Postcards from the Front

I bought a WW1 postcard the other day that had been mailed in Albert on the Somme in 1916, and received in Sevenoaks the next day. What an amazing service – and this while a war raged! Back home, the PM, ‘Squiffy’ Asquith (‘Squiffy’ because he was pissed much of the time), sent sometimes three letters a day from Downing Street to his mistress Venetia Stanley elsewhere in London, which she received not 2 hours later.

The importance for morale for frontline soldiers (whose leave was once a year) of regular contact with home was not lost on authorities of both sides. By 1914 the British Post Office, with a staff of 250,000, was the world’s largest single employer. The scale of their Army Postal Service is staggering – in 1917, for example, over 19,000 mailbags crossed the channel each day (soldiers overseas, incidentally, paid no postage). Of course speed could not be guaranteed, a mailbag might be blown up or lost at sea. A Donald McGill funny postcard was received in Norwich in 2011, 94 years after it was posted from France. McGill was one of several artists churning out comic cards. The humour was typically British – jokes about kilts and what was under them, moans about fatigues, marching, the weight of kit, the discomfort of trench life (typical grumbles of the Kitchener recruit). German comic cards were never so negative – they often depict fat soldiers at the front scoffing sausage and beer, reassuring to Frau Schmidt in Berlin fussing that her boy isn’t getting enough to eat. German comic cards feature endless photos of the tallest and shortest chap in the regiment side by side, they never tired of this joke. Postcards reflect national taste. German and American cards are robustly patriotic, as were Italian (though more romantic). French cards were invariably of the ‘Sweetheart’ type, sentimental, mawkish even, often showing women in the uniform of their man; though some jokey cards depict the Poilu swigging his beloved wine ration, the thin red pinard. French cards also depict, perversely, scenes of devastation, ruined towns and cathedrals, shattered trenches – evidence of German ‘frightfulness’ and a call perhaps for resilience against the invader.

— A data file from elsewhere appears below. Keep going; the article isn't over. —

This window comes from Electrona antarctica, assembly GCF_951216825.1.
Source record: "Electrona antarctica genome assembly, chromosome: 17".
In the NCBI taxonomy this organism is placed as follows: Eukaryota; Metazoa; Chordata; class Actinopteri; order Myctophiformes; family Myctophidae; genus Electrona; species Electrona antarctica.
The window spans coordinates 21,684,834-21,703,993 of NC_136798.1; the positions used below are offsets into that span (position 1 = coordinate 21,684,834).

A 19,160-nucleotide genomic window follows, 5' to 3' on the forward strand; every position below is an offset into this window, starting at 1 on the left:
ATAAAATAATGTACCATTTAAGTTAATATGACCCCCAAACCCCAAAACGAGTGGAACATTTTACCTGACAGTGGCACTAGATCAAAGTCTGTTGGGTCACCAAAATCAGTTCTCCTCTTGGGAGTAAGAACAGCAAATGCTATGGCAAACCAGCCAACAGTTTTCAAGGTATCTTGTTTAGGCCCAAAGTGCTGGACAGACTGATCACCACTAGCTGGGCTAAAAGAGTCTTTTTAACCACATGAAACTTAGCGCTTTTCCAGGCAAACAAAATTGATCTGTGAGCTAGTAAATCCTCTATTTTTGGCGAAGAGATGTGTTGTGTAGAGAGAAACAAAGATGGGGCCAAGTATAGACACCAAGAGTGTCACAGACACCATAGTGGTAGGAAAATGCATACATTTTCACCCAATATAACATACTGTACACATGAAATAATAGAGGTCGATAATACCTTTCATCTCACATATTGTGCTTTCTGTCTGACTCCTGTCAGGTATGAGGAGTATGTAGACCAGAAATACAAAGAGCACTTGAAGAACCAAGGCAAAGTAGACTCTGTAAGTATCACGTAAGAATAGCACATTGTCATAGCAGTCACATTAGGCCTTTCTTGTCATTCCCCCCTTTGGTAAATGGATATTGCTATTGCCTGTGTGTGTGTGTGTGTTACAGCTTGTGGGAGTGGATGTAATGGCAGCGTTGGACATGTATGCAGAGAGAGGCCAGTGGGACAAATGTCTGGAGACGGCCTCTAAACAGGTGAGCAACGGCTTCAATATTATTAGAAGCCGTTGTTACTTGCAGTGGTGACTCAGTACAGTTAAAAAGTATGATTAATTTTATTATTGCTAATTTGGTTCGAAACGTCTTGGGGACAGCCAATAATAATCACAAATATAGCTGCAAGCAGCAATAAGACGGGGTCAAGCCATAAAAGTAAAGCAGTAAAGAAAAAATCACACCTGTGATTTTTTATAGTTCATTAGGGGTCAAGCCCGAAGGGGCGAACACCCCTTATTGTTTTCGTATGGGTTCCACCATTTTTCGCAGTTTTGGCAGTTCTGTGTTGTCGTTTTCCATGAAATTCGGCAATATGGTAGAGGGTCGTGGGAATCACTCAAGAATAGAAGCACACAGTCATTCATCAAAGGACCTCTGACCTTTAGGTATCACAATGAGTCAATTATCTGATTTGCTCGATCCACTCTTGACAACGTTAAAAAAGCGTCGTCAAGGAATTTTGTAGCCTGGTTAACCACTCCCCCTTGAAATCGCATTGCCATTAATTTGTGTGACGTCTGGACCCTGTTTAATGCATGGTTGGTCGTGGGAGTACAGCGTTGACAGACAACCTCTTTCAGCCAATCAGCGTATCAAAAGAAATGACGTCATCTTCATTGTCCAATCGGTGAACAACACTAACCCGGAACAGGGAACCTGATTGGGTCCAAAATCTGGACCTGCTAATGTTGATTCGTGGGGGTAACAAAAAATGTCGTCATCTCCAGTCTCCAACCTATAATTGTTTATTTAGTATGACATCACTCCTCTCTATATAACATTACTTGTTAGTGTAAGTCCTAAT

But if you think the British Post Office was efficient, how about the Japanese railways in the last war. A chap was minding his own business in Hiroshima when the bomb fell. He survived and decided to get the hell out so walked to the railway station. He bought a ticket to ‘anywhere’ as he later recounted, he just wanted to bugger off. He plumped for Negasaki. Bad choice. But what is astounding is not the coincidence of being the only man to have two atom bombs land on him, but that the railways were running at all! In Britain fallen leaves stop trains, but not even an atom bomb could disrupt their timetable.

Picture: Typical McGill wartime card, c1915. After the war McGill churned out ever saucier seaside postcards until eventually, in the 50s, he was convicted of obscenity.